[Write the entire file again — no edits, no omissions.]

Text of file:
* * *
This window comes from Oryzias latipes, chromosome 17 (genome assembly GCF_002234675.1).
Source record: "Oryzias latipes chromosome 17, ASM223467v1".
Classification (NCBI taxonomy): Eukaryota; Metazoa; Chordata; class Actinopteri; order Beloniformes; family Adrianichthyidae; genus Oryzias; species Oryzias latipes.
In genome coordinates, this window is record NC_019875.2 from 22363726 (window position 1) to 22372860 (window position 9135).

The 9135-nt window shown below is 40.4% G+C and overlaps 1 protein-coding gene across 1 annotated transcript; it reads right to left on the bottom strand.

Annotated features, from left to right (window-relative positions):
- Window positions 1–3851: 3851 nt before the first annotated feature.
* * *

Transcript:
This window comes from Oryzias latipes, chromosome 17 (genome assembly GCF_002234675.1).
Source record: "Oryzias latipes chromosome 17, ASM223467v1".
Classification (NCBI taxonomy): Eukaryota; Metazoa; Chordata; class Actinopteri; order Beloniformes; family Adrianichthyidae; genus Oryzias; species Oryzias latipes.
In genome coordinates, this window is record NC_019875.2 from 22363726 (window position 1) to 22372860 (window position 9135).

The 9135-nt window shown below is 40.4% G+C and overlaps 1 protein-coding gene across 1 annotated transcript; it reads right to left on the bottom strand.

Annotated features, from left to right (window-relative positions):
- Window positions 1–3851: 3851 nt before the first annotated feature.